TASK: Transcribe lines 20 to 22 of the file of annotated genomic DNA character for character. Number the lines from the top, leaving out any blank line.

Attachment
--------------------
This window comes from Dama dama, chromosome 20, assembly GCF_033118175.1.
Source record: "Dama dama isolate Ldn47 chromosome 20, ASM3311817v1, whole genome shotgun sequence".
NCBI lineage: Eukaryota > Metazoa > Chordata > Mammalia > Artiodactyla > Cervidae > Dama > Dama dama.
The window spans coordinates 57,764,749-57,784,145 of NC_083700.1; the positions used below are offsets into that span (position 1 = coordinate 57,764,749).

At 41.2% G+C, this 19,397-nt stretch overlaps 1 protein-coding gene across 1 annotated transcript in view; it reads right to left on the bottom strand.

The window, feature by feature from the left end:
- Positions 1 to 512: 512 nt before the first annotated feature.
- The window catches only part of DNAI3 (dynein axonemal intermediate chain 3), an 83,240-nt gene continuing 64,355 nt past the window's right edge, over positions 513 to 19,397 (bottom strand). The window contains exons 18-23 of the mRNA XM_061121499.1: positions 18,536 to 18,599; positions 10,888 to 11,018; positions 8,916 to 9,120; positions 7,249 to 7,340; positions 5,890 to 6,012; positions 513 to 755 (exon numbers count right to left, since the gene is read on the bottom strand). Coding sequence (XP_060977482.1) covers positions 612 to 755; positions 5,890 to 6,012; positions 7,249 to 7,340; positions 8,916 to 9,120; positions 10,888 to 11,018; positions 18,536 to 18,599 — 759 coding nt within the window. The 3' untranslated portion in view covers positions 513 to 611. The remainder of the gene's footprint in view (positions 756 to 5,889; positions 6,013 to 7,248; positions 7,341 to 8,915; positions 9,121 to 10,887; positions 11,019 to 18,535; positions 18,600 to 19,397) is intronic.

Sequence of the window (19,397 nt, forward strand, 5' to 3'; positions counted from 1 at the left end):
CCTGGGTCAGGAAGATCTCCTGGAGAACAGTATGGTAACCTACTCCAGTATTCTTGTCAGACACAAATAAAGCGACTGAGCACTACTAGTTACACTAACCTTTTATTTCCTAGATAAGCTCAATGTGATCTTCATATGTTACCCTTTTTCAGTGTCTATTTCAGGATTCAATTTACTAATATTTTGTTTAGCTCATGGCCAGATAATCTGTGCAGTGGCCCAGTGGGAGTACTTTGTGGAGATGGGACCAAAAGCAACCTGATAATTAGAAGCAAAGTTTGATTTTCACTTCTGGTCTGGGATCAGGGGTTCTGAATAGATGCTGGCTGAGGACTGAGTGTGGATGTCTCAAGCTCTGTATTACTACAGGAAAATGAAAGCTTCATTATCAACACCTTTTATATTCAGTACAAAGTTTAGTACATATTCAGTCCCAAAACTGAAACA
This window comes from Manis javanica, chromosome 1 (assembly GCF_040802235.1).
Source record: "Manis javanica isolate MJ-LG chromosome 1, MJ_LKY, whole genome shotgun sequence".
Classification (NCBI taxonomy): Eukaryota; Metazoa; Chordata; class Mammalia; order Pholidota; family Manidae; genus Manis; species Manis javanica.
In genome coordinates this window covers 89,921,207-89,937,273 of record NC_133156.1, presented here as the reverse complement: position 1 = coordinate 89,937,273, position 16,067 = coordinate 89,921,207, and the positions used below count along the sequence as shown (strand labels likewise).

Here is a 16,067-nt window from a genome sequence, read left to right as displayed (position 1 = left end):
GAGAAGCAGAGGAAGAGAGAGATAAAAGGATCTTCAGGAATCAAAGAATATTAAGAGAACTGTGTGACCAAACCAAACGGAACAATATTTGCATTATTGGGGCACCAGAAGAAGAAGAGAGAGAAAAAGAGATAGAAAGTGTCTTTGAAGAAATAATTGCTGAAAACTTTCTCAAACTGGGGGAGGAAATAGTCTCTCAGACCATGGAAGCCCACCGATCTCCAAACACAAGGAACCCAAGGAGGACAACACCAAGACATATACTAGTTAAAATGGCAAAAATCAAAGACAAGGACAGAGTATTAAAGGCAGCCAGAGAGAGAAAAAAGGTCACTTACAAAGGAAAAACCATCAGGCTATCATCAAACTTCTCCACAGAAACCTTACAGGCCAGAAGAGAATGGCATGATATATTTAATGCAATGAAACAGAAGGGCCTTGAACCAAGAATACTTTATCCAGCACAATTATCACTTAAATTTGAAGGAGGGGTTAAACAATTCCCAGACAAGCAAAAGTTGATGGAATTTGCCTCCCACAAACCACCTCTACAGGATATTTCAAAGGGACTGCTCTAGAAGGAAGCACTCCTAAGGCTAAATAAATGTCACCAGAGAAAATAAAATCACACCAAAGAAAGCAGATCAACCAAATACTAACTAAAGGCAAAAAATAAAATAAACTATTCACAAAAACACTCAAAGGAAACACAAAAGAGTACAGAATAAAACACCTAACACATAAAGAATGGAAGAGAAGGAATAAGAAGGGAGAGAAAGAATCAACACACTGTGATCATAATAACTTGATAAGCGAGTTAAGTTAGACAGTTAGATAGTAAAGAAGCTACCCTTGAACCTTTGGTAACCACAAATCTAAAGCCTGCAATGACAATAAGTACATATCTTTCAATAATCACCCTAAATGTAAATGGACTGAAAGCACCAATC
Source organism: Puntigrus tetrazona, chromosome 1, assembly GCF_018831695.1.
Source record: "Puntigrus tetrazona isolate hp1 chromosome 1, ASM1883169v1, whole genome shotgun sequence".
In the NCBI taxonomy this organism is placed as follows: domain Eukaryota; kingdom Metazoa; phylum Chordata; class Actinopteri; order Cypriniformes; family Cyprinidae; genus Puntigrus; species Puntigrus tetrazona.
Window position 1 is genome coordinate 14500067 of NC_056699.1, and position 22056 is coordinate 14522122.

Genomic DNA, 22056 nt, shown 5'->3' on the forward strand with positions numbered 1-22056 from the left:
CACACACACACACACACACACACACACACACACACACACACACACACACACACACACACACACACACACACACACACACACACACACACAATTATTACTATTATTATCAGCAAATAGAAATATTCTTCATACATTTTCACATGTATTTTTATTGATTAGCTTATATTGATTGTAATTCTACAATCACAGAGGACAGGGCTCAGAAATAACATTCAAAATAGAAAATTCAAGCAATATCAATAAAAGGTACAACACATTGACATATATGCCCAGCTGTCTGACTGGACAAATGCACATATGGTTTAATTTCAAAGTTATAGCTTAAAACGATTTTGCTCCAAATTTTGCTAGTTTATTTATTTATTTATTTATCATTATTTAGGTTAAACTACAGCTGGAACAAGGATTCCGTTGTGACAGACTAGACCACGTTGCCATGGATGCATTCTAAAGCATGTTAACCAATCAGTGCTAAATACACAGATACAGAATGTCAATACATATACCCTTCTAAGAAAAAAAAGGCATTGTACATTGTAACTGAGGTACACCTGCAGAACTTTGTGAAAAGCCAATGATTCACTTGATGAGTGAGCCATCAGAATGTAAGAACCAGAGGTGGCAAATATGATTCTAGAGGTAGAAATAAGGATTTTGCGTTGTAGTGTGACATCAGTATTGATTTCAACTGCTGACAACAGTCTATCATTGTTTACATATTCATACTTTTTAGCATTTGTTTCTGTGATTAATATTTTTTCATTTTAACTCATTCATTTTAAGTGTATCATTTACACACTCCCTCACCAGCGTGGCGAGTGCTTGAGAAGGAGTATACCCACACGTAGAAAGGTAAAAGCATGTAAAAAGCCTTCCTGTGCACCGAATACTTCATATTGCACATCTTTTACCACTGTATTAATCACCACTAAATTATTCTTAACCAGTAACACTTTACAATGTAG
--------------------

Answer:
Window position 1 is genome coordinate 14500067 of NC_056699.1, and position 22056 is coordinate 14522122.

Genomic DNA, 22056 nt, shown 5'->3' on the forward strand with positions numbered 1-22056 from the left:
CACACACACACACACACACACACACACACACACACACACACACACACACACACACACACACACACACACACACACACACACACACACACAATTATTACTATTATTATCAGCAAATAGAAATATTCTTCATACATTTTCACATGTATTTTTATTGATTAGCTTATATTGATTGTAATTCTACAATCACAGAGGACAGGGCTCAGAAATAACATTCAAAATAGAAAATTCAAGCAATATCAATAAAAGGTACAACACATTGACATATATGCCCAGCTGTCTGACTGGACAAATGCACATATGGTTTAATTTCAAAGTTATAGCTTAAAACGATTTTGCTCCAAATTTTGCTAGTTTATTTATTTATTTATTTATCATTATTTAGGTTAAACTACAGCTGGAACAAGGATTCCGTTGTGACAGACTAGACCACGTTGCCATGGATGCATTCTAAAGCATGTTAACCAATCAGTGCTAAATACACAGATACAGAATGTCAATACATATACCCTTCTAAGAAAAAAAAGGCATTGTACATTGTAACTGAGGTACACCTGCAGAACTTTGTGAAAAGCCAATGATTCACTTGATGAGTGAGCCATCAGAATGTAAGAACCAGAGGTGGCAAATATGATTCTAGAGGTAGAAATAAGGATTTTGCGTTGTAGTGTGACATCAGTATTGATTTCAACTGCTGACAACAGTCTATCATTGTTTACATATTCATACTTTTTAGCATTTGTTTCTGTGATTAATATTTTTTCATTTTAACTCATTCATTTTAAGTGTATCATTTACACACTCCCTCACCAGCGTGGCGAGTGCTTGAGAAGGAGTATACCCACACGTAGAAAGGTAAAAGCATGTAAAAAGCCTTCCTGTGCACCGAATACTTCATATTGCACATCTTTTACCACTGTATTAATCACCACTAAATTATTCTTAACCAGTAACACTTTACAATGTAG